Nanocellulose is a material of interest for biomedical applications due to its morphological similarity with tissues’ own collagen. New cell culture substrates that mimic the human body tissue stiffness and extracellular matrix can be used to study cell behaviour in a way that is not possible for traditional plastic substrates. Five wood-based micro-and nanofibrillated cellulose films without additives were prepared to investigate the effects of nanocellulose charge density and fibril size on the mechanical properties of the films in liquids. Swelling behaviour of the films was studied in deionized water, in complete cell culture media (DMEM) and in CaCl2 solutions. Atomic force microscopy with a colloidal probe was used to measure Young’s modulus at the surface of the thin films submerged in the liquids. Cell culture media and CaCl2 solutions reduced the swelling of the films observed in deionized water, most probably due to a bridging effect by the calcium ions. The reduction was proportional to the charge of the particular nanocellulose. Young’s modulus in compression varied randomly on sample surfaces and appeared not to be directly related to topography of the films. In complete DMEM, the average Young’s modulus varied from 0.8 to 36.4 kPa, in the same stiffness range as two skin tissue layers, dermis and epidermis. Therefore, from mechanical properties point of view, these films seem suitable as cell culture substrates for skin tissue cells and could be used in skin tissue engineering.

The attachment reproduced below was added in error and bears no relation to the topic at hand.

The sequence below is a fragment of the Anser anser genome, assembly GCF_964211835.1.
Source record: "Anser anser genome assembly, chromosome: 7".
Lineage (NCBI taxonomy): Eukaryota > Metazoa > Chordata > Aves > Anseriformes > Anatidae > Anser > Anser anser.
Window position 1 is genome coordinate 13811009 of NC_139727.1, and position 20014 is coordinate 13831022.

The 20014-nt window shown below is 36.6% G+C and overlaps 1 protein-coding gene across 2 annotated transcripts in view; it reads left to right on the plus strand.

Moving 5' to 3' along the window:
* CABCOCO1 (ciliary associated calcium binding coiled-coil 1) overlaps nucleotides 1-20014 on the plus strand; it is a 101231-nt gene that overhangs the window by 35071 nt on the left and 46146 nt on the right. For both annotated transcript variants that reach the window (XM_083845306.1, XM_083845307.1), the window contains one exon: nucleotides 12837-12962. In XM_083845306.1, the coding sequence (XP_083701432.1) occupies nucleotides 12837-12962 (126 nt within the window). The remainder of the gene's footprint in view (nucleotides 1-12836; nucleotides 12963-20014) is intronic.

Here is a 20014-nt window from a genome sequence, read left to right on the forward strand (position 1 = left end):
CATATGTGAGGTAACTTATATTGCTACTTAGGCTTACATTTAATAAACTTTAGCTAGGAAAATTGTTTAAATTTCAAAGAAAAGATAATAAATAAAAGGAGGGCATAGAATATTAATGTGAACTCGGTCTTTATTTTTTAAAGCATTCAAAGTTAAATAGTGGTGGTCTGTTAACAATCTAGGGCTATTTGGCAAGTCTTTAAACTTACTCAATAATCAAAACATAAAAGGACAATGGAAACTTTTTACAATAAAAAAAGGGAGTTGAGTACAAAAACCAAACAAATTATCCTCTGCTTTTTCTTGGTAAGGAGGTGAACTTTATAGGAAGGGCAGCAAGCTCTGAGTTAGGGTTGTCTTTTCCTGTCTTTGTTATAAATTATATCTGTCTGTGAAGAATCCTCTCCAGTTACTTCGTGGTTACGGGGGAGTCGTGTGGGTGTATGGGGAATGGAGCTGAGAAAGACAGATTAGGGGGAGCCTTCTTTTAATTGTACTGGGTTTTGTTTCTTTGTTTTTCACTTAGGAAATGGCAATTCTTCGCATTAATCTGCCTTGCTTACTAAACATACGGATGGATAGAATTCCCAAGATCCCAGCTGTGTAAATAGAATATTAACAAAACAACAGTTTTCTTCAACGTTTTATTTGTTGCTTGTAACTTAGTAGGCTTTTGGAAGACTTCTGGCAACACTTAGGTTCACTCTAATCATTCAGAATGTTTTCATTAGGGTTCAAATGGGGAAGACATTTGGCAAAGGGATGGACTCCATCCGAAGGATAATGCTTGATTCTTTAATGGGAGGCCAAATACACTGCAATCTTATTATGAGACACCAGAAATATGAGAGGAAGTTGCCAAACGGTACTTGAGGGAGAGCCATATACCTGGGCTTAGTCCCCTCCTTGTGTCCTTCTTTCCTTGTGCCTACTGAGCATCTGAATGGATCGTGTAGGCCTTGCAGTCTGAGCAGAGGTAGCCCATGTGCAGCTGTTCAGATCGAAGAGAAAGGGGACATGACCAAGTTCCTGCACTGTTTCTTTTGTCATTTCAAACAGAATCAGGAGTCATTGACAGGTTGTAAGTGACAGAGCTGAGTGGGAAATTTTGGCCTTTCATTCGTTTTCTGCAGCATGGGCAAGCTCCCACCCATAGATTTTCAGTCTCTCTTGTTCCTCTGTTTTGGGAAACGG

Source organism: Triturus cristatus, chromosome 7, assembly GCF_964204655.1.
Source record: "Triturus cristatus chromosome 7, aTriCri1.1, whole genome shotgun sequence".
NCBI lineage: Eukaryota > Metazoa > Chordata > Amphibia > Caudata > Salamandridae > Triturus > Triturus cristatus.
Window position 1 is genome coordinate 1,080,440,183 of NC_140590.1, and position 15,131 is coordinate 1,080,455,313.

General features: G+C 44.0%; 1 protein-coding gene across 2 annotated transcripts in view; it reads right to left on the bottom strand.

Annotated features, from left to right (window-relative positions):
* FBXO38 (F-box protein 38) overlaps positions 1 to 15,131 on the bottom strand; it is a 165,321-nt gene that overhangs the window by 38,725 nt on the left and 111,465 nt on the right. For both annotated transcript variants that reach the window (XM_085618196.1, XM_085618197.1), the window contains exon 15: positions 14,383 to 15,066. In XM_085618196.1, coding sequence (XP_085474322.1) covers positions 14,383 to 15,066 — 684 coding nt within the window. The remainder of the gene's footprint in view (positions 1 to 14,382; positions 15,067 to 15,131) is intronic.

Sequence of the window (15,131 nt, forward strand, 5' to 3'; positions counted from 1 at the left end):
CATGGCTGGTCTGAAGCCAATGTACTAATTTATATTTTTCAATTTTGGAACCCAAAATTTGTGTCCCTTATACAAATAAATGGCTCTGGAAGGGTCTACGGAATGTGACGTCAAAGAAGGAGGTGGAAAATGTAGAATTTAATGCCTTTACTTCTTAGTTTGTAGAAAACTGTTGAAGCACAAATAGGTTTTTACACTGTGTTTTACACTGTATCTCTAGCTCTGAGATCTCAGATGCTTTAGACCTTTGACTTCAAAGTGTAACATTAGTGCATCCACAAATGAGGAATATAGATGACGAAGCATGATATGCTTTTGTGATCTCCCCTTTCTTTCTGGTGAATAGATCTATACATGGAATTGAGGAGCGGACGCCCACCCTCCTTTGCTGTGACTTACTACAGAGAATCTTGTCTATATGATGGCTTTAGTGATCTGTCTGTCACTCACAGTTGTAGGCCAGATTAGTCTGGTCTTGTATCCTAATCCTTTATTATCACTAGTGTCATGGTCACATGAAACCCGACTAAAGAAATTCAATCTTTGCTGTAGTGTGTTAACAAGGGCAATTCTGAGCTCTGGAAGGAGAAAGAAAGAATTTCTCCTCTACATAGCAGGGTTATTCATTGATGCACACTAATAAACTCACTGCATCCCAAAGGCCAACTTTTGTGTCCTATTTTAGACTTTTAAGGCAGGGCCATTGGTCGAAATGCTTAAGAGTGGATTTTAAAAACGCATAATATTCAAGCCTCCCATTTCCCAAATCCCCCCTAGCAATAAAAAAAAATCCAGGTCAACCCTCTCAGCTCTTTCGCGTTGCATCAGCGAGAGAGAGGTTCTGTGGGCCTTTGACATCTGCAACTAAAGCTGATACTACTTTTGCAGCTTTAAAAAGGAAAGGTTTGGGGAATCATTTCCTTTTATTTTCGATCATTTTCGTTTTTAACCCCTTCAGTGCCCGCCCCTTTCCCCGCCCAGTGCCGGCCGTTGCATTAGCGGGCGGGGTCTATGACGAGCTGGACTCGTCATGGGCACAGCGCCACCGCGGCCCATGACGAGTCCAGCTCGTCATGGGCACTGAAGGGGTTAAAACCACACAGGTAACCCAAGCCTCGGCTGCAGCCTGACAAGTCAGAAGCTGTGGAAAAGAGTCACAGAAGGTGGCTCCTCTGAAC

- Tissue engineering
- atomic force microscopy (AFM)